The tension is high in the fight against climate change, with CO2 levels about to reach 400 parts per million, and only heading higher after that. However, according to a recent report, ‘The Critical Decade’, by Australia’s Cimate Commission, China and the United States – the two largest emitters – are finally showing signs they are nearing serious action on climate.
In the past year, China has cut its electricity growth in half, and significantly boosted wind and solar energy production. The country is even crafting some emissions trading schemes that will cover more than 250 million people. Wind power generation in China has increased 50 times since 2005 (from a low base, sure).
Despite expanding drilling efforts, the United States has taken some strides in starting to transition away from oil, an effort mostly due to the cost but still a good move for the environment. The unintentionally slow economy has also helped lower emissions in the United States, and a desire to reduce foreign oil dependency has also increased the use of domestic gas. The U.S. has also doubled its renewable energy capacity since 2009.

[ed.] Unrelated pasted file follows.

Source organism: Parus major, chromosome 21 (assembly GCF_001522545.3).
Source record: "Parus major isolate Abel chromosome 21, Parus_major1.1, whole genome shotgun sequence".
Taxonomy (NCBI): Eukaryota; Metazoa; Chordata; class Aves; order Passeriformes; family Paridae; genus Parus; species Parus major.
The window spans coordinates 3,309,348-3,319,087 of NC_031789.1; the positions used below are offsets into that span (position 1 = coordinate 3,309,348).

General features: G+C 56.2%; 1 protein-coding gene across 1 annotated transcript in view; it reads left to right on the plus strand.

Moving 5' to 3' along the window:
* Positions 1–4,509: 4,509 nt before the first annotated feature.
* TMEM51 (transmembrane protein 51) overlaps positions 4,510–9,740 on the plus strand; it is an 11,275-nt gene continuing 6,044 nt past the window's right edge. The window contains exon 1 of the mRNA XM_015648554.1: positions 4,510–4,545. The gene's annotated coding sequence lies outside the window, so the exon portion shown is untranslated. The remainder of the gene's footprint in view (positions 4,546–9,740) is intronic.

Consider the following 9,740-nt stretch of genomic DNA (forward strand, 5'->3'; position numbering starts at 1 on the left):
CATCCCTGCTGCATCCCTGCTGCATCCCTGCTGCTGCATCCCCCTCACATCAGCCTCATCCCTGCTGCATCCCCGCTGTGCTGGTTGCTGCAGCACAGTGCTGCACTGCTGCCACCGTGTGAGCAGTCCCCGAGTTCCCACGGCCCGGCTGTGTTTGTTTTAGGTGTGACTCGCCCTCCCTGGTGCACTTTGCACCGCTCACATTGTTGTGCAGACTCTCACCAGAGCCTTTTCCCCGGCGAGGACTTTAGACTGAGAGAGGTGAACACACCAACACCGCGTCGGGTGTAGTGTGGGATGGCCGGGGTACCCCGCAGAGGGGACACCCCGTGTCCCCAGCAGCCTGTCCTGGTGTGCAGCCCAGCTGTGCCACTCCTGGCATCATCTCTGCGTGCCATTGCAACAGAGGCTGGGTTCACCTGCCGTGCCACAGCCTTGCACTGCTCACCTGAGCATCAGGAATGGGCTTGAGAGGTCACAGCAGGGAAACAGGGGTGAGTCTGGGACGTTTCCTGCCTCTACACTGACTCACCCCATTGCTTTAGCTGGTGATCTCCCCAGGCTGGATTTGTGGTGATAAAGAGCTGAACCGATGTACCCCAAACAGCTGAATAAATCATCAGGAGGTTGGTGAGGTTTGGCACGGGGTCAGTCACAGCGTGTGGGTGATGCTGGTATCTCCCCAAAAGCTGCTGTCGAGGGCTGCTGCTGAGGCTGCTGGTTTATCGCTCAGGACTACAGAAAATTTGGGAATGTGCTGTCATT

Of course nobody is claiming there is not a LOT more work to be done on both ends. In the U.S. there is an ongoing heated debate over the proposed Keystone XL pipeline that would carry carbon-intensive tar sands oil to the U.S. from Canada. Esteemed climate scientist Dr James Hansen has warned that if this project goes ahead, it will basically be “game over” for climate.
Both countries need to be held accountable for emissions, and as they start to decline and renewable energy becomes more popular with the public, and cheaper, it is possible that the transition to low-carbon economies will come to be seen as easier than it is today.
Image: Public domain image (National Renewable Energy Laboratory): solar power tower